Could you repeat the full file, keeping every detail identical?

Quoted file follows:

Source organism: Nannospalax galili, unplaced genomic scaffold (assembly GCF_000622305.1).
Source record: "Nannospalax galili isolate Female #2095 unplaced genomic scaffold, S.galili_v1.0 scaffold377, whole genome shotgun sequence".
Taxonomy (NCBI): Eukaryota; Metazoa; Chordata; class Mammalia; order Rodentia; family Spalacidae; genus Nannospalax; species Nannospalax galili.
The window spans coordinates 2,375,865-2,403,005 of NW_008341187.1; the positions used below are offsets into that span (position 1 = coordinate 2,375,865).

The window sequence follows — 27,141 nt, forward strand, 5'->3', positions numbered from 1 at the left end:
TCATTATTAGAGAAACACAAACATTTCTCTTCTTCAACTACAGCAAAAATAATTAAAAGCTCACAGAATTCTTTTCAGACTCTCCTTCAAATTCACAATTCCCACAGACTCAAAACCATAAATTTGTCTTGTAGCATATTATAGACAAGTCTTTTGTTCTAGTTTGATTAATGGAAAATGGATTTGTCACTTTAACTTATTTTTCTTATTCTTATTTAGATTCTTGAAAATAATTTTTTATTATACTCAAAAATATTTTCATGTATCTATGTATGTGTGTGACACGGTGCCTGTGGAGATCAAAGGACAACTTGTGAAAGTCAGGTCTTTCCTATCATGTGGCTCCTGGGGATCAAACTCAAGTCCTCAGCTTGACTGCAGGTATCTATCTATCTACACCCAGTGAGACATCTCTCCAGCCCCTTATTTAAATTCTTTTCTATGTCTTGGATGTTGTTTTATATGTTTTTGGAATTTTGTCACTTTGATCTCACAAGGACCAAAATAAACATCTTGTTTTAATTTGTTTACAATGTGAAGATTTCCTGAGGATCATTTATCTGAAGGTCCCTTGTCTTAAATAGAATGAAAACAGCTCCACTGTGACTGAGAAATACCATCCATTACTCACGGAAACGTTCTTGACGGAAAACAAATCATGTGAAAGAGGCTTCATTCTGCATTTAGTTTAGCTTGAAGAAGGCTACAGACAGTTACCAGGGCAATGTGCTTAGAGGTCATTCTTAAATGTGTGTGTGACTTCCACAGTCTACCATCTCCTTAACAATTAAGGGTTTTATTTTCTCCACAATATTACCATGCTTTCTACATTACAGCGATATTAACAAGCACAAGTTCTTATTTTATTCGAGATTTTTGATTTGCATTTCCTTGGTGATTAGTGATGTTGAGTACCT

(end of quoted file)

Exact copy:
Source organism: Nannospalax galili, unplaced genomic scaffold (assembly GCF_000622305.1).
Source record: "Nannospalax galili isolate Female #2095 unplaced genomic scaffold, S.galili_v1.0 scaffold377, whole genome shotgun sequence".
Taxonomy (NCBI): Eukaryota; Metazoa; Chordata; class Mammalia; order Rodentia; family Spalacidae; genus Nannospalax; species Nannospalax galili.
The window spans coordinates 2,375,865-2,403,005 of NW_008341187.1; the positions used below are offsets into that span (position 1 = coordinate 2,375,865).

The window sequence follows — 27,141 nt, forward strand, 5'->3', positions numbered from 1 at the left end:
TCATTATTAGAGAAACACAAACATTTCTCTTCTTCAACTACAGCAAAAATAATTAAAAGCTCACAGAATTCTTTTCAGACTCTCCTTCAAATTCACAATTCCCACAGACTCAAAACCATAAATTTGTCTTGTAGCATATTATAGACAAGTCTTTTGTTCTAGTTTGATTAATGGAAAATGGATTTGTCACTTTAACTTATTTTTCTTATTCTTATTTAGATTCTTGAAAATAATTTTTTATTATACTCAAAAATATTTTCATGTATCTATGTATGTGTGTGACACGGTGCCTGTGGAGATCAAAGGACAACTTGTGAAAGTCAGGTCTTTCCTATCATGTGGCTCCTGGGGATCAAACTCAAGTCCTCAGCTTGACTGCAGGTATCTATCTATCTACACCCAGTGAGACATCTCTCCAGCCCCTTATTTAAATTCTTTTCTATGTCTTGGATGTTGTTTTATATGTTTTTGGAATTTTGTCACTTTGATCTCACAAGGACCAAAATAAACATCTTGTTTTAATTTGTTTACAATGTGAAGATTTCCTGAGGATCATTTATCTGAAGGTCCCTTGTCTTAAATAGAATGAAAACAGCTCCACTGTGACTGAGAAATACCATCCATTACTCACGGAAACGTTCTTGACGGAAAACAAATCATGTGAAAGAGGCTTCATTCTGCATTTAGTTTAGCTTGAAGAAGGCTACAGACAGTTACCAGGGCAATGTGCTTAGAGGTCATTCTTAAATGTGTGTGTGACTTCCACAGTCTACCATCTCCTTAACAATTAAGGGTTTTATTTTCTCCACAATATTACCATGCTTTCTACATTACAGCGATATTAACAAGCACAAGTTCTTATTTTATTCGAGATTTTTGATTTGCATTTCCTTGGTGATTAGTGATGTTGAGTACCT